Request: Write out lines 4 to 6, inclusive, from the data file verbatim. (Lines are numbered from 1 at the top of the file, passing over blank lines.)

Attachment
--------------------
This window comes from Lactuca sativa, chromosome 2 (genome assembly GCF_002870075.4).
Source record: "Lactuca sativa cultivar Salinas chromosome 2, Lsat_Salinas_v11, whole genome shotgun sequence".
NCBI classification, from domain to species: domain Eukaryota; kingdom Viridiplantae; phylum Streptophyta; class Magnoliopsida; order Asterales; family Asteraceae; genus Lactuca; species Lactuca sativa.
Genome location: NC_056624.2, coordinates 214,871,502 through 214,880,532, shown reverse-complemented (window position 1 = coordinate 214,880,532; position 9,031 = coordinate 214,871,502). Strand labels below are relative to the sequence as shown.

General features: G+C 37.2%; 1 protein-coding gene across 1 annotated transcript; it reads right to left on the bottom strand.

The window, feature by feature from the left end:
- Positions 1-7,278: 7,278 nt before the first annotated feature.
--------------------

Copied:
Genome location: NC_056624.2, coordinates 214,871,502 through 214,880,532, shown reverse-complemented (window position 1 = coordinate 214,880,532; position 9,031 = coordinate 214,871,502). Strand labels below are relative to the sequence as shown.

General features: G+C 37.2%; 1 protein-coding gene across 1 annotated transcript; it reads right to left on the bottom strand.

The window, feature by feature from the left end: